Capulana

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Mozambican woman using a capulana.

A capulana (also spelled "Kapulana," or in Changana "nguvu" or "vemba") is a type of a sarong worn primarily in Mozambique but also in other areas of south-eastern Africa. It is a length of material about 2 metres by 1 metre. It can either be used as a wrap-around skirt, dress or can become a baby carrier on the back. It is considered a complete piece of clothing.

Capulanas have been in Mozambique since the establishment of the Arab/Indian trade routes. It was received from Indian traders as a means of trade for other goods. First, they came primarily in three colors: red, white, and black. White represented the protection of the ancestors, black represented evil, and red represented the spirit of war. After this time, Mozambicans preferred using Capulanas to the traditionally-used animal skins. Due to Africa's wildlife and environment, the most common early designs included suns, leopards, lions, the style "ndjiti" (a white and red geometric design), the style "xithango" (plaid, with the word meaning literally "condom"), and the style "ximangelani" (ducks). These styles were dominant until the advent of the Portuguese Colonial power. Today, these early styles of capulana are used primarily by "tinyanga" (witch doctors, spirit healers, "curandeiros"). "Palu," a style with very small plaid patterns in blue and white, was also popular in early years of the capulana.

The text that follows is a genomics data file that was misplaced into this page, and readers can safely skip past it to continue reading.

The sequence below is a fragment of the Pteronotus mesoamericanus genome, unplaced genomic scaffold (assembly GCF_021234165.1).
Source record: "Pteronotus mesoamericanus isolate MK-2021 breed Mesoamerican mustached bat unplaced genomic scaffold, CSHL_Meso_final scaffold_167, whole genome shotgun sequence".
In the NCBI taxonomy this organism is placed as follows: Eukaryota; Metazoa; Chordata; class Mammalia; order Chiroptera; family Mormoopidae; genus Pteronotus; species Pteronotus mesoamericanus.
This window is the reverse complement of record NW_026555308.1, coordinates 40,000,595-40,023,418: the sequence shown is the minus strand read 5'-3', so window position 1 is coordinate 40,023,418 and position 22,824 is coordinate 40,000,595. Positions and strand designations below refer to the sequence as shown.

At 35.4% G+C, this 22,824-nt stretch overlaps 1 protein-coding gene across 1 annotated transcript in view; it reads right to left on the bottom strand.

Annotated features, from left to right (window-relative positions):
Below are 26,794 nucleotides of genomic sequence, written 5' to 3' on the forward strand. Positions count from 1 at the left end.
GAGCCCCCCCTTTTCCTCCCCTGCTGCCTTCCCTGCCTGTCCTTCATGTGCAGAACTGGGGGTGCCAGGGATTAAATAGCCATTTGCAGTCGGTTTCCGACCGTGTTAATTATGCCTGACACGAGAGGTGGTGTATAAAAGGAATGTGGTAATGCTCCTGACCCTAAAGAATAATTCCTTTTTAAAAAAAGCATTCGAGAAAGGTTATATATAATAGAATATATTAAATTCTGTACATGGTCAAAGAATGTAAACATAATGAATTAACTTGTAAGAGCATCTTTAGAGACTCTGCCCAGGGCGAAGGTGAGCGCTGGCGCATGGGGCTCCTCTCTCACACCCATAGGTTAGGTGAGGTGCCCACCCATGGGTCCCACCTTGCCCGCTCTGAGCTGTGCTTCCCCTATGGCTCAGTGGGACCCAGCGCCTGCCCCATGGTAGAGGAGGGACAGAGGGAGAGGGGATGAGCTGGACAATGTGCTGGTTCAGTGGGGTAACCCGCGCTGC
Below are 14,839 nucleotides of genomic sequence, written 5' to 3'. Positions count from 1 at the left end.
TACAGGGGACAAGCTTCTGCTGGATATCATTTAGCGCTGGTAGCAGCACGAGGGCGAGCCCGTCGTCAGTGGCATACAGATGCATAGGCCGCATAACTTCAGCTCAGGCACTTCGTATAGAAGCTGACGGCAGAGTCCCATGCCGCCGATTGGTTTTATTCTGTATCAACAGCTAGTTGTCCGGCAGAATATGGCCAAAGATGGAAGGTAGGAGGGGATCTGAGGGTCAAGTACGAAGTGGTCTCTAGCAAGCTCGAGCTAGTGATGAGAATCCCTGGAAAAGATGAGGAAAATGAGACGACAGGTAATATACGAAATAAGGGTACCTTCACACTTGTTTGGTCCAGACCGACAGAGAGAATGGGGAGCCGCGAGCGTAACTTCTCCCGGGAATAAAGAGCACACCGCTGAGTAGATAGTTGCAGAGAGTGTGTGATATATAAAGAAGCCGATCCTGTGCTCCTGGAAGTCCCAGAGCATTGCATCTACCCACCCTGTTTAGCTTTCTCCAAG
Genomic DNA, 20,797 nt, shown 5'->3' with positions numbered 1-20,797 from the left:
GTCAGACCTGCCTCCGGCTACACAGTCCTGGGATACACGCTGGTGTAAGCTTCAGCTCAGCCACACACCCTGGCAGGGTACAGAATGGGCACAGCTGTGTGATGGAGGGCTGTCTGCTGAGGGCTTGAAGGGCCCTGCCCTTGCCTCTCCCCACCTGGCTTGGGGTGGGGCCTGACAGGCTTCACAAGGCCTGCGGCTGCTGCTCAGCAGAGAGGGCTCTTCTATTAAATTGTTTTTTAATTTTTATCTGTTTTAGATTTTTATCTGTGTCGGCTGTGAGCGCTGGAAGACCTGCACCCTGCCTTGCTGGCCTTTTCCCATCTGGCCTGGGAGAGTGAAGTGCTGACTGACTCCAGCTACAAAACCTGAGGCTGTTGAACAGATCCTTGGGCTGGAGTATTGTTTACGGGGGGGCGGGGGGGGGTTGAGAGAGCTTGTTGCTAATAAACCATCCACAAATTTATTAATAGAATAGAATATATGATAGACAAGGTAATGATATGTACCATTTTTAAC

Today, there are many kinds of Capulanas of various designs and colors. They are used in a variety of manners, including everyday casual-wear, carrying heavy loads, or even careful tailored for special events. Early traditional colors and styles of capulana are highly coveted and sell for higher prices in markets today. In Mozambique they have a high value and are considered particularly beautiful.

Brightly colored, Capulana are often offered as gifts to women. Some couples make matching "Kapulana" outfits for special events or for a significant reason such as a traditional marriage between the two. .[1]

Notes[edit]

  1. ^ "Capulanas" (PDF). Retrieved 2013-12-17. 

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